Meera Varman, MD is a member of the following medical societies: American Academy of Pediatrics, American Society for Microbiology, Infectious Diseases Society of America, Pediatric Infectious Diseases Society, Society for Healthcare Epidemiology of America

Disclosure: Received honoraria from phamaceutical companies for speaking and teaching; Received grant/research funds from phamaceutical companies for clinical trials research.

Catherine O’Keefe, DNP, APRN-NP Associate Professor of Nursing, Clinician-Educator Track Graduate Curriculum Coordinator, Nurse Practitioner Programs, Creighton University, School of Nursing; Pediatric Nurse Practitioner, Pediatric Infectious Diseases, Creighton University Medical Center

Catherine O’Keefe, DNP, APRN-NP is a member of the following medical societies: American Association of Nurse Practitioners, National Association of Pediatric Nurse Practitioners, Nebraska Nurse Practitioners

Disclosure: Nothing to disclose.

Specialty Editor Board

Mary L Windle, PharmD Adjunct Associate Professor, University of Nebraska Medical Center College of Pharmacy; Editor-in-Chief, Medscape Drug Reference

Disclosure: Nothing to disclose.

Larry I Lutwick, MD Professor of Medicine, State University of New York Downstate Medical School; Director, Infectious Diseases, Veterans Affairs New York Harbor Health Care System, Brooklyn Campus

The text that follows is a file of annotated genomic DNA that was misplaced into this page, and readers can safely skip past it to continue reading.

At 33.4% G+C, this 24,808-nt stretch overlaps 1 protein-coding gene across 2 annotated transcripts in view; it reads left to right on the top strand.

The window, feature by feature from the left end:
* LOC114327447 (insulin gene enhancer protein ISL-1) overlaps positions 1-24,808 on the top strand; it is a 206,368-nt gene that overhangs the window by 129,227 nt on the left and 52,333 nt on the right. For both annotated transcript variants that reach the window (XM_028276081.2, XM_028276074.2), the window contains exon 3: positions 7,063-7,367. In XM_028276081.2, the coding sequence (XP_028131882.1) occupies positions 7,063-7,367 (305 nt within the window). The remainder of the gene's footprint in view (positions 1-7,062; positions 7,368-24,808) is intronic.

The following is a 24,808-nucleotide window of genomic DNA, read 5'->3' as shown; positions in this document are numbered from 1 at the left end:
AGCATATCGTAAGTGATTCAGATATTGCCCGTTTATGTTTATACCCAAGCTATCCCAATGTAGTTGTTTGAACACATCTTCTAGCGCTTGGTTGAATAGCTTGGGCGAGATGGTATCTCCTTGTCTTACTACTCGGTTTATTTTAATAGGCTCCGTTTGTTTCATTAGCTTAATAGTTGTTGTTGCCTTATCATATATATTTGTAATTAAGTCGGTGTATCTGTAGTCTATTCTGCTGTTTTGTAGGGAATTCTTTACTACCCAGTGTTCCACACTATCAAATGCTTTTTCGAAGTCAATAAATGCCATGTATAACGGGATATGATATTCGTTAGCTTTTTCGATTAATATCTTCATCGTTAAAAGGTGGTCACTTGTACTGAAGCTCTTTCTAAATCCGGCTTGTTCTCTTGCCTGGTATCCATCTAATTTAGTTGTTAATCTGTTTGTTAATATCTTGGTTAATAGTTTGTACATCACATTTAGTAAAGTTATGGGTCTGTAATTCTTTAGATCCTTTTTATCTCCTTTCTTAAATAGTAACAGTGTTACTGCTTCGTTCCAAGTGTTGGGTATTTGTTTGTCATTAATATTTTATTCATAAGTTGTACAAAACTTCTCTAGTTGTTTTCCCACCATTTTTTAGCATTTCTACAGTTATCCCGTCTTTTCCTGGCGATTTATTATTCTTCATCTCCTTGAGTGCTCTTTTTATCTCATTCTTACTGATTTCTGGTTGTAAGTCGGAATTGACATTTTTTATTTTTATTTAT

Larry I Lutwick, MD is a member of the following medical societies: American College of Physicians, Infectious Diseases Society of America

Disclosure: Nothing to disclose.

Chief Editor

Russell W Steele, MD Clinical Professor, Tulane University School of Medicine; Staff Physician, Ochsner Clinic Foundation

Russell W Steele, MD is a member of the following medical societies: American Academy of Pediatrics, American Association of Immunologists, American Pediatric Society, American Society for Microbiology, Infectious Diseases Society of America, Louisiana State Medical Society, Pediatric Infectious Diseases Society, Society for Pediatric Research, Southern Medical Association

Disclosure: Nothing to disclose.

Additional Contributors

José Rafael Romero, MD Director of Pediatric Infectious Diseases Fellowship Program, Associate Professor, Department of Pediatrics, Combined Division of Pediatric Infectious Diseases, Creighton University/University of Nebraska Medical Center

José Rafael Romero, MD is a member of the following medical societies: American Academy of Pediatrics, American Society for Microbiology, Infectious Diseases Society of America, New York Academy of Sciences, Pediatric Infectious Diseases Society

Disclosure: Nothing to disclose.

Acknowledgements

The authors and editors of Medscape Reference gratefully acknowledge the contributions of previous author Diana L Crevi, MD, to the original writing and development of this article.

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Under a moderately-high magnification of 8000X, this colorized scanning electron micrograph (SEM) revealed the presence of a small grouping of gram-negative Salmonella typhimurium bacteria that had been isolated from a pure culture. Image courtesy of the Centers for Disease Control and Prevention, Bette Jensen, and Janice Haney Carr.